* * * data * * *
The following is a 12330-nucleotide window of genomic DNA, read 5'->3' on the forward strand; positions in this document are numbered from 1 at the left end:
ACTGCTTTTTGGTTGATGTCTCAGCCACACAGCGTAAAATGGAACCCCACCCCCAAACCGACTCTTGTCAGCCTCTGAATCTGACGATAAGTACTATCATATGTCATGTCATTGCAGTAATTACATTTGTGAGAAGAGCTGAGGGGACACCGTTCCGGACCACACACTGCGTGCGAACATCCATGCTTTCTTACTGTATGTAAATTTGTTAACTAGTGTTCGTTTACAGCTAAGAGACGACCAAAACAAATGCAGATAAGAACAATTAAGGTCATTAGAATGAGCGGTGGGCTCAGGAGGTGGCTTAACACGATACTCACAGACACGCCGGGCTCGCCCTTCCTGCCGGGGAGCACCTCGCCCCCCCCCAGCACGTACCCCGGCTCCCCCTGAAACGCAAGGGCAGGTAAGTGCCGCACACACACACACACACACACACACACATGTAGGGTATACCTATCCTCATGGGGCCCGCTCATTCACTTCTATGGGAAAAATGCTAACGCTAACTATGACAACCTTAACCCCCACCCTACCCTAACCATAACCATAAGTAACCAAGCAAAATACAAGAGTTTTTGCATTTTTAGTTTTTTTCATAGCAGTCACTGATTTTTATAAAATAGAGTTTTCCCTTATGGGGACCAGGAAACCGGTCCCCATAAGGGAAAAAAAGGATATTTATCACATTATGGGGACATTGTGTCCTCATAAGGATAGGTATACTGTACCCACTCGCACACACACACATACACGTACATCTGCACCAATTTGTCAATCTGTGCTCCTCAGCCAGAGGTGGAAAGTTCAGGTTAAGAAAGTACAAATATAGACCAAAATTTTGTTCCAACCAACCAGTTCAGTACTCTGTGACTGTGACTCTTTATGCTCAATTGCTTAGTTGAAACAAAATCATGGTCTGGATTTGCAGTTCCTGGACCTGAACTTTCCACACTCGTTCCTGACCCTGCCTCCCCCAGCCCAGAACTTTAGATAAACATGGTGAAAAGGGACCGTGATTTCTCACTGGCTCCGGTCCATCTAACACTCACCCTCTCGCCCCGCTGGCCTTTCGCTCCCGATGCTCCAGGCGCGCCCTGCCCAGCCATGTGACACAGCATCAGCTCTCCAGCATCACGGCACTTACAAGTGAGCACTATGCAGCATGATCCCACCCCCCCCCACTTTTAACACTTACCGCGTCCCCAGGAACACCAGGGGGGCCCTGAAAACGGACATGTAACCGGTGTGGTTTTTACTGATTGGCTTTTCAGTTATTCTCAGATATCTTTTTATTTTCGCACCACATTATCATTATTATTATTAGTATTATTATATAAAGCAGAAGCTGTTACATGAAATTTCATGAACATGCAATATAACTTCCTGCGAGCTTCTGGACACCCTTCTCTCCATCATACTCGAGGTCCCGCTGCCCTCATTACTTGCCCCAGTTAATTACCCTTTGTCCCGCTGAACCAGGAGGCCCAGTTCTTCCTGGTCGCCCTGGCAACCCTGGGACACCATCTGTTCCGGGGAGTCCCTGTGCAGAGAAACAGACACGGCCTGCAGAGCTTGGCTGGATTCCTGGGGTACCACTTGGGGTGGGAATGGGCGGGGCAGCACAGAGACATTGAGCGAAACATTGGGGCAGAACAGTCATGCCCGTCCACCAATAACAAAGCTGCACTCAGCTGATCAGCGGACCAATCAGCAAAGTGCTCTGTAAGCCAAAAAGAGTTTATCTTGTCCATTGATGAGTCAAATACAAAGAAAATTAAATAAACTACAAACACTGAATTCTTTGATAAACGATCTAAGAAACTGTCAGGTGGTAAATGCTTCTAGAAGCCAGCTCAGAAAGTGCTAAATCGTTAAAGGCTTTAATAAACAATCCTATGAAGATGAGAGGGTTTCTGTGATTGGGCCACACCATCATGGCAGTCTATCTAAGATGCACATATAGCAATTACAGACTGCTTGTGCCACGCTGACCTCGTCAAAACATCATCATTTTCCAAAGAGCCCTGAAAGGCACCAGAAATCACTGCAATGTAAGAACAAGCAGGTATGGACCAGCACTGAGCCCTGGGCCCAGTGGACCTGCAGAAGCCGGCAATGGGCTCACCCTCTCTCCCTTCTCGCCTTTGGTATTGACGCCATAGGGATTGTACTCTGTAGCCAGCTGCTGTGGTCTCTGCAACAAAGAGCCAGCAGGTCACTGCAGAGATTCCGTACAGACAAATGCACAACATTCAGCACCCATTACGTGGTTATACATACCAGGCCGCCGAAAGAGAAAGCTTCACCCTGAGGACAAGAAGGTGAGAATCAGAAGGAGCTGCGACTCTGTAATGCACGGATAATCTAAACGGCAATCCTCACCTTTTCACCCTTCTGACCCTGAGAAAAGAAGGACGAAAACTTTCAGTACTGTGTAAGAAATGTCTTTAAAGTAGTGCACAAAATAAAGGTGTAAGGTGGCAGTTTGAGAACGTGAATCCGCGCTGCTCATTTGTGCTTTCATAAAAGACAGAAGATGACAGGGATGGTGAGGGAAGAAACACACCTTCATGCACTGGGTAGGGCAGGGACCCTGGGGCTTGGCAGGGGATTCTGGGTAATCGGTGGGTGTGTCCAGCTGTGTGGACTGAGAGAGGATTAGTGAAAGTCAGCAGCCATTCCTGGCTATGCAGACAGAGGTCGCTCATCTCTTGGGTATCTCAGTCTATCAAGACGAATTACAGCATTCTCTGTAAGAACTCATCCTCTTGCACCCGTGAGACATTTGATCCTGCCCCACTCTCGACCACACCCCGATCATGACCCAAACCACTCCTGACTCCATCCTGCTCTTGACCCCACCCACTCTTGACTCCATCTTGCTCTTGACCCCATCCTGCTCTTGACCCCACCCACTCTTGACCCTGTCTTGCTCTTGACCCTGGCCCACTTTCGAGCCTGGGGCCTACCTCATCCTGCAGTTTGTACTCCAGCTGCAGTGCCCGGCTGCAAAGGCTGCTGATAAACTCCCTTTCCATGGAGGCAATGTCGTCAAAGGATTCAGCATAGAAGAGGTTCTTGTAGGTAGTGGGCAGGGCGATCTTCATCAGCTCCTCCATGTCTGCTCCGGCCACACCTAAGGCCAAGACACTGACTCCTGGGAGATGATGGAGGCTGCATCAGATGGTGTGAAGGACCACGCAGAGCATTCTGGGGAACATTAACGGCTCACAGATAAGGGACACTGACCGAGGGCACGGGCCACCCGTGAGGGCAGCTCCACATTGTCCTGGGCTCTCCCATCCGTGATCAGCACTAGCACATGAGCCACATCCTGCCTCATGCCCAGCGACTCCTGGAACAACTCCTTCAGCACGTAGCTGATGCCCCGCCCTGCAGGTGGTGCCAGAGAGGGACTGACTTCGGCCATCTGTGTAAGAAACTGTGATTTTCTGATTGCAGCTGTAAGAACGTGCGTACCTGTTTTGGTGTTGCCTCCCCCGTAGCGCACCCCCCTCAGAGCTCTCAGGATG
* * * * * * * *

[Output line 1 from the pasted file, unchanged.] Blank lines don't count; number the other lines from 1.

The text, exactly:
The following is a 12330-nucleotide window of genomic DNA, read 5'->3' on the forward strand; positions in this document are numbered from 1 at the left end: